This road was discovered by researchers from the University of Zadar in Croatia after clearing sea deposits.
Archaeologists have discovered an old stone road that is 7000 years old. It was found buried under a layer of sea mud in the remains of an ancient settlement on the coast of Croatia. This road was discovered by researchers from the University of Zadar in Croatia after clearing sea deposits. It was unearthed in 2021 by archaeologist Mate Parica of the University when he was analyzing satellite images of the water area around Korčula. After spotting a human-made road on the ocean floor, Parica and a colleague investigated further, according to the Independent.
According to archaeologists, the road might have connected the prehistoric settlement of Hvar culture to the coast of Korčula. Stone plates were part of a four-meter-wide platform and seemed to have been carefully stacked. "The fortunate thing is that this area, unlike most parts of the Mediterranean, is safe from big waves as many islands protect the coast," Parica told Reuters in 2021. "That certainly helped preserve the site from natural destruction."
Radiocarbon dating reveals the entire settlement might have existed around 4900 BC. Archaeologists have argued that ancient people walked on this road, which also connected the island to the coast. "In underwater archaeological research of the sunken neolithic site of Soline on the island of Korčula, archaeologists found remains that surprised them," scientists from the University of Zadar said in a statement on Facebook. “Namely, beneath the layers of sea mud, they discovered a road that connected the sunken prehistoric settlement of the Hvar culture with the coast of the island of Korčula,” they revealed. The road, which is now 5m (16ft) below water level, was part of an active settlement during its peak. Also, some other “strange structures” around the settlement are being discovered by archaeologists.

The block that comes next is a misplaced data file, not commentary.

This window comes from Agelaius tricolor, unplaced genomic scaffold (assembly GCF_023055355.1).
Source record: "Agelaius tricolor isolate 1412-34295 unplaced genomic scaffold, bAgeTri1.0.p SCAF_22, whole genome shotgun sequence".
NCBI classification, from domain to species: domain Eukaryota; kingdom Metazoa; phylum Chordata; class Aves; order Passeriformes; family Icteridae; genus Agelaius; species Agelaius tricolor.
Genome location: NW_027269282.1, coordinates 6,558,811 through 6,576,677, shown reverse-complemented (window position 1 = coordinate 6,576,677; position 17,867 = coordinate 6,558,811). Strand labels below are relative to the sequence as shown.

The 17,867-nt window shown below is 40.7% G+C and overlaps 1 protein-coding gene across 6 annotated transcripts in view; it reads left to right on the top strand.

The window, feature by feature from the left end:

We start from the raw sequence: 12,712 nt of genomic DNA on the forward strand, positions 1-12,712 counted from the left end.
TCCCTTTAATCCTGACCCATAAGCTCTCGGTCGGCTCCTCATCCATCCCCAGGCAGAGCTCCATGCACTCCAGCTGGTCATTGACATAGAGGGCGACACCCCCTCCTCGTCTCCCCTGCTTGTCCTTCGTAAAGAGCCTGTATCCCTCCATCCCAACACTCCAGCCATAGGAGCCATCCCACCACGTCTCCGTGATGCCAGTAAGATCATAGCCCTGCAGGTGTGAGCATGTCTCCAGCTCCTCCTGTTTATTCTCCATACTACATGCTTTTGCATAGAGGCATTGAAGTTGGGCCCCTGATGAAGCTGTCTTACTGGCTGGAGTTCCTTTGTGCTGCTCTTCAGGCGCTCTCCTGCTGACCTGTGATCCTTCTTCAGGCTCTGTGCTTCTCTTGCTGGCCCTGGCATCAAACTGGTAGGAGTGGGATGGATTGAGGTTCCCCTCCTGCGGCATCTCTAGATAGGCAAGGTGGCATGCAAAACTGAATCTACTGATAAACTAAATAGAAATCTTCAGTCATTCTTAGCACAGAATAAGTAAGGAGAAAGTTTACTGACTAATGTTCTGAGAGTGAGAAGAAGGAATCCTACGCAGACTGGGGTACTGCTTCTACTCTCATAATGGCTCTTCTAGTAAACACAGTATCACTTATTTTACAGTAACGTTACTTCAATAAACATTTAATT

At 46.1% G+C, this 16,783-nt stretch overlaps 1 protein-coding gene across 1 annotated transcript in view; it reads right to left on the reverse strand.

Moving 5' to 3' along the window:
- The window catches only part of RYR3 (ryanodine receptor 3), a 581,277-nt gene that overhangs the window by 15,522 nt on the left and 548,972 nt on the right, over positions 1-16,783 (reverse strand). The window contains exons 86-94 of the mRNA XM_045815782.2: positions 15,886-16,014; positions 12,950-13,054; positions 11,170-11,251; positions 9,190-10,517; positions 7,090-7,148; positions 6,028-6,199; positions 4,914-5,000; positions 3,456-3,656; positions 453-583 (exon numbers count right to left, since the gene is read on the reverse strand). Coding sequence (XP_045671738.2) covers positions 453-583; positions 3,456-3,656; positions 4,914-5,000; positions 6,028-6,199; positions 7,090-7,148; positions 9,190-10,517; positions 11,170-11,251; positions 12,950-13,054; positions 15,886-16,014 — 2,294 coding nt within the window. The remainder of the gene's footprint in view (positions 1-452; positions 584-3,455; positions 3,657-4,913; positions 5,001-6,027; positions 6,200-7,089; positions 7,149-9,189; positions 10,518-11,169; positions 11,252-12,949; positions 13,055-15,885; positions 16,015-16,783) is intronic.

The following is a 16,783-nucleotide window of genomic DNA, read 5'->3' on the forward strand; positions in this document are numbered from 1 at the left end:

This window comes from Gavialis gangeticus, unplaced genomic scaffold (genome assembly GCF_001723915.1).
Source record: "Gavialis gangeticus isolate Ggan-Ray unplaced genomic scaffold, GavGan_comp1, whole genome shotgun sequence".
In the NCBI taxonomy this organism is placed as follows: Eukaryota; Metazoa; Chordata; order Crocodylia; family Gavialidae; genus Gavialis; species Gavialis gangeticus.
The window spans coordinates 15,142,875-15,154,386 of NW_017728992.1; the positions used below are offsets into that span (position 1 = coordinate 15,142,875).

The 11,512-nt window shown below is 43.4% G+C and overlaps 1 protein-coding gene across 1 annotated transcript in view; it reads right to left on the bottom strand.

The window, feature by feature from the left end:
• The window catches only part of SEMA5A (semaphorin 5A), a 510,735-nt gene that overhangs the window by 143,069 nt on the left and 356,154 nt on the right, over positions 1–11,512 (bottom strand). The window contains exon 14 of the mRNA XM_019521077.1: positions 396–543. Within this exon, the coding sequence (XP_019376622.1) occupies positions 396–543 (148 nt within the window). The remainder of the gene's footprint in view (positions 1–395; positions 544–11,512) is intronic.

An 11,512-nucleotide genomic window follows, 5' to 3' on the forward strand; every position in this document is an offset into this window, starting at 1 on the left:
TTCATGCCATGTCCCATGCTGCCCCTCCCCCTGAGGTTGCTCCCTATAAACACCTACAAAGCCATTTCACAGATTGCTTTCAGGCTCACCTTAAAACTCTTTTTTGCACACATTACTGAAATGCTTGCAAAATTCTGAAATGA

"People walked on this [road] almost 7,000 years ago," the University of Zadar said in a Facebook statement on this discovery. This incredible research is the result of collaboration among experts from Dubrovnik Museums, the Museum of the City of Kaštela, the University of Zadar, and the City Museum of Korčula, along with the assistance of photographers and divers. Another settlement has also been found in Soline in Gradina Bay, on the other side of Korčula Island. After diving deeply into Gradina Bay and exploring it, the presence of another “almost identical” settlement at a depth of 4-5m, similar to the one in Soline, was discovered. Artifacts such as cream blades and a stone axe, as artifacts related to sacrifices offered during rituals, were found at the site. The Hvar people were a part of the original groups of inhabitants of the island living here at the time. The people of this time showed skill, originality, and innovation by making a stone road to the artificial island, according to the Miami Herald. Moreover, this region also had settlements during the stone age.